Getting into real estate sounds sexy, it’s fun to talk about socially and there’s no shortage of success stories to fuel your dreams of early retirement and a life of riches. What many fail to realize is that real estate is a hands on business that requires hard work despite the fact that you are trying to create passive income. Here are 5 profit killers to watch out for.
Overpaying is easy to do especially in the current market (2013) where buyer
demand is outpacing supply by many times.
You have to pay to play so to avoid truly overpaying, go in with a game
plan. (1)Establish a clear exit
strategy, (2) set a max buy price based on your exit strategy and (3) find out
what the seller’s expectations are and how many buyers you might be up
against. Setting a max buy price based
on your anticipated exist strategy is essential. You can read more about each point in a
2. Underestimate expenses
Learn the basics for underwriting income property before you make an offer and don’t squeeze your numbers to make the deal work. It’s better to over-estimate your costs for repairs, supplies and tenant turn-over. The money to cover these and other expenses is going to come from somewhere. You get to decide if it is going to be your operating budget or your personal checking account. There’s more than one way to lose money. If your income covers all your expenses but you are self managing, you are losing money unless you don’t value your time. Goal #1 with income property is to make sure you get paid. View a simple pro forma spreadsheet for analyzing the profitability of 1-6 unit properties.
3. Ignore property maintenance
Little problems turn into big problems if they don’t get addressed, all the time, every time. Handling deferred maintenance issues should be a priority. If you have a toilet leaking, a wax ring is less than $5. Waiting for the tenant below to tell you water is leaking through her bathroom ceiling costs more. Stay up on issues with the electric, plumbing, heating/cooling, windows, roof, etc. These are all things that can be patched or fixed many times before replacement is required. One important caveat, most tenants won’t tell you about small issues until they become big issues. Make it a priority to go through the units with some regularity.
4. Not maximizing income
A common mistake for new landlords and those with experience is to leave money on the table when it comes to rent. What you charge for rent and the reasons behind it are your business. I’m only going to say that gainfully employed people pay up for quality apartments that are safe, comfortable and reliable. The rental market has exploded since 2007 and rents are currently at all time highs (2013). Real estate is cyclical and we are in the middle of a solid cycle for maximizing rental income. It’s a simple supply and demand issue. Household formation is at multiyear highs in the US and many experts feel that lending restrictions coupled with the ongoing fear of buying will help to keep a large percentage of the population in short term (rental) housing for years to come.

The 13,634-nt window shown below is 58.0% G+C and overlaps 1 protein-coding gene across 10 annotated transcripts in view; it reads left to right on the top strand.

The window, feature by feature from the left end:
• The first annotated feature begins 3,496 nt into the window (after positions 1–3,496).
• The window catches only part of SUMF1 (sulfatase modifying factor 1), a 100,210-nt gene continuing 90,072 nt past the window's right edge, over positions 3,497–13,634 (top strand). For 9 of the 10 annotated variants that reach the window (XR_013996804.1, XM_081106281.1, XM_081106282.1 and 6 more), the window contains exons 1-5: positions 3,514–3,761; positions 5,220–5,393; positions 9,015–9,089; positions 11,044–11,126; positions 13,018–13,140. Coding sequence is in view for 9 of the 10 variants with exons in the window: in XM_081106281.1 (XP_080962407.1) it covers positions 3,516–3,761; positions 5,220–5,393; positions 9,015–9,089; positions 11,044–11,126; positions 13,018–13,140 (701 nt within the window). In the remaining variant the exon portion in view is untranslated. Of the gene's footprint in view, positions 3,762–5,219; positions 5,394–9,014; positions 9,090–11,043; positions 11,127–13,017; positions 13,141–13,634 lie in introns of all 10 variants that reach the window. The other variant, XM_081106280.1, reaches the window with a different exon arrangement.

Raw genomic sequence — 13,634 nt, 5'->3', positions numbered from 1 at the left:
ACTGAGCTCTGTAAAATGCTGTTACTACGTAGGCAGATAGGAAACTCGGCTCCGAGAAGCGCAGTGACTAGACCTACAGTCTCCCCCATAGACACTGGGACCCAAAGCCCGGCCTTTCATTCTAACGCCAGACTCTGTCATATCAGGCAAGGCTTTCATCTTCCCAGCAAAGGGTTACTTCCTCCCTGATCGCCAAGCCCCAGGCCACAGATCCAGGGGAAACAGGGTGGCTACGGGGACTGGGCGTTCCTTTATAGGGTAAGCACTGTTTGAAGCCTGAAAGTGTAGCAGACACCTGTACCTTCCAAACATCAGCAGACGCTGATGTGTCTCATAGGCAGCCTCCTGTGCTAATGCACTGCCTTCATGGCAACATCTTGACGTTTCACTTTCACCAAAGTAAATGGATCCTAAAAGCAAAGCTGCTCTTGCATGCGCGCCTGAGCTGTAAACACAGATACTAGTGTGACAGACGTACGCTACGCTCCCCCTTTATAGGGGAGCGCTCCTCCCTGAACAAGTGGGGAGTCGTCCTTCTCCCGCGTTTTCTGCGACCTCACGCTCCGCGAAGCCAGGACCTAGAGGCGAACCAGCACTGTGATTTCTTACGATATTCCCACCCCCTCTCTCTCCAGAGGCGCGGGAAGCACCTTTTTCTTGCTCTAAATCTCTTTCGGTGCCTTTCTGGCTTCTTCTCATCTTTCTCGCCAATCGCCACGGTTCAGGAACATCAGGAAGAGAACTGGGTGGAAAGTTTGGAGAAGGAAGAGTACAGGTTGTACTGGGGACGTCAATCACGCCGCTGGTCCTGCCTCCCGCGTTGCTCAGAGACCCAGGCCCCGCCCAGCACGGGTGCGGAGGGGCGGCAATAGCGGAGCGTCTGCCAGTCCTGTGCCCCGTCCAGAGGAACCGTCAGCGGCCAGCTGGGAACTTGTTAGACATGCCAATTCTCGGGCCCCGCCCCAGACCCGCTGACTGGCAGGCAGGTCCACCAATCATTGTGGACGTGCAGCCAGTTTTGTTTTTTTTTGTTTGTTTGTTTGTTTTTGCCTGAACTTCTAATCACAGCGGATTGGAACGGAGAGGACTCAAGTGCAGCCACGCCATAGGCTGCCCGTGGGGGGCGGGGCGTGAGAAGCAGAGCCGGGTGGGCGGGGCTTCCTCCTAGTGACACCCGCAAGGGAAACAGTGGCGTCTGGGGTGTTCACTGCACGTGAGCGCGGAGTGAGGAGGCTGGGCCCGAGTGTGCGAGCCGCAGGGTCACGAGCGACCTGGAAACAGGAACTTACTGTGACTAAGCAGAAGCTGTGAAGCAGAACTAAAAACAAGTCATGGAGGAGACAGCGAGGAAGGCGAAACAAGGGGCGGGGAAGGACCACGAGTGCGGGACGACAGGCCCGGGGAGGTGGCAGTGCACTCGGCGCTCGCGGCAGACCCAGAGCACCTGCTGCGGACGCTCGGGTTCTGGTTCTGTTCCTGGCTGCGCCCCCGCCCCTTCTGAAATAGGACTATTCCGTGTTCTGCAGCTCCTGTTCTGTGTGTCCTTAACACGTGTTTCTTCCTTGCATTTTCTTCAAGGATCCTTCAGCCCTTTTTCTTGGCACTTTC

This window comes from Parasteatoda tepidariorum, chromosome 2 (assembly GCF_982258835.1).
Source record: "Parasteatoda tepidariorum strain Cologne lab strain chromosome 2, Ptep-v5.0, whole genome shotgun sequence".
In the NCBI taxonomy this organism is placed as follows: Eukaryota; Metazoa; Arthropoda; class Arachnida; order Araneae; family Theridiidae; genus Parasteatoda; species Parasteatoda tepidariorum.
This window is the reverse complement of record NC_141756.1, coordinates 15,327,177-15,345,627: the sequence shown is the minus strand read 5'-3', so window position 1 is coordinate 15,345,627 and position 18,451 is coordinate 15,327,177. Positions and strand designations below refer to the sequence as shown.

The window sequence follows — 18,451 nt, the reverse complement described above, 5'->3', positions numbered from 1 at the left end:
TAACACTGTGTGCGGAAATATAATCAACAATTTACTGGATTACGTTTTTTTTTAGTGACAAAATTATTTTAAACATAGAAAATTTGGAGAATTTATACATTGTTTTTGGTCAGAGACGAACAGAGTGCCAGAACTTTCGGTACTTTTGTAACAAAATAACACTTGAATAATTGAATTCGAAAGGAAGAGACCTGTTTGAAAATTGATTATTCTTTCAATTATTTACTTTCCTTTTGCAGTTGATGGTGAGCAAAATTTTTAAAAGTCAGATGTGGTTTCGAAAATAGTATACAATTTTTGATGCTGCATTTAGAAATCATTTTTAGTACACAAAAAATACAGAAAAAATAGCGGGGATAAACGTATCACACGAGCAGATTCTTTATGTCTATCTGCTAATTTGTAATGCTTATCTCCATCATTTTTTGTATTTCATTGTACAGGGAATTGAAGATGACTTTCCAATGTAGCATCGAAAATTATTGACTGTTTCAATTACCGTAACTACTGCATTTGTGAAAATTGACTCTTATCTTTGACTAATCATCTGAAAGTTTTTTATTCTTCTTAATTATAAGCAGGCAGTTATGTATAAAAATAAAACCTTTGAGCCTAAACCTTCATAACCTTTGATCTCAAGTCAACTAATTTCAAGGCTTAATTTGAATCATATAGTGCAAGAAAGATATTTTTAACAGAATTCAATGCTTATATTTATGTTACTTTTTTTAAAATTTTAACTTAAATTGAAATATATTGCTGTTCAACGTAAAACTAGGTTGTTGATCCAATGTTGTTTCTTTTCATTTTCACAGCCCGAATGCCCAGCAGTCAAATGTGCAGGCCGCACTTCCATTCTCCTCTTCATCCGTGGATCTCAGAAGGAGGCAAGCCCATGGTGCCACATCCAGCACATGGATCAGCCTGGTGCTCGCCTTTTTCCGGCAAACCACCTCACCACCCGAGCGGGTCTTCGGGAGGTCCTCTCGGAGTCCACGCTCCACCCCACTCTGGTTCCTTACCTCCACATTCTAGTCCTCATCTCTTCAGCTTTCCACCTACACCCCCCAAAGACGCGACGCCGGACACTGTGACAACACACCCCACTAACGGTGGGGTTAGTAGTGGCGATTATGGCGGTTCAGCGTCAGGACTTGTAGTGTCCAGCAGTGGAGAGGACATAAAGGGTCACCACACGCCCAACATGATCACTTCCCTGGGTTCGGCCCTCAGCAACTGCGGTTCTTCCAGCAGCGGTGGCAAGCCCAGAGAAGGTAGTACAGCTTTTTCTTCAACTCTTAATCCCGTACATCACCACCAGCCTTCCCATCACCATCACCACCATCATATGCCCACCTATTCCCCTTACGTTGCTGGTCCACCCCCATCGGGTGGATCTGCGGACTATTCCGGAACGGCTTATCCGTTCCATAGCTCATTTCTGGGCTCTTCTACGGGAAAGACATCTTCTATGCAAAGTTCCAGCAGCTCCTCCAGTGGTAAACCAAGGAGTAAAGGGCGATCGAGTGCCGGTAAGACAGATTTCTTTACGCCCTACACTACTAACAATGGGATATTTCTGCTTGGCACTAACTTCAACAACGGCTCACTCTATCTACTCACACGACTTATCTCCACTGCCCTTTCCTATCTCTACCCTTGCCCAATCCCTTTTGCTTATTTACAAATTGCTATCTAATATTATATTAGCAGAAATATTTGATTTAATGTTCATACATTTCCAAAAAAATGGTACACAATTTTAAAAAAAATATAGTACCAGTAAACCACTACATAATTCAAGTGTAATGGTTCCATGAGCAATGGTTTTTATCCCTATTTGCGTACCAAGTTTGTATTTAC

5. Poor tenant experience/management
Are you giving your tenants a reason to move out? If so, this is costing you money. Think leasing fees, advertising costs, your time to show the apartment and interview tenants, painting, cleaning, and replacing fixtures.
Your tenants are your customers. Most professionals do their best to retain their customers. Property management is no different. Maintain a good relationship with your tenants and they will want to pay rent on time. Small things add up in terms of tenant experience and it can be relatively easy for you create a positive experience by responding quickly to maintenance requests, keeping the common areas clean and updated and ensuring the property is well lighted, safe and secure. If you have bad apple tenants who make living in your building a terrible experience for your good tenants, do your best to alleviate the problem. Including a community policy addendum with your lease is a great way to set the ground rules for leasing in your buildings.
Contact Brent Hall to discuss buying and selling multifamily property in Chicago.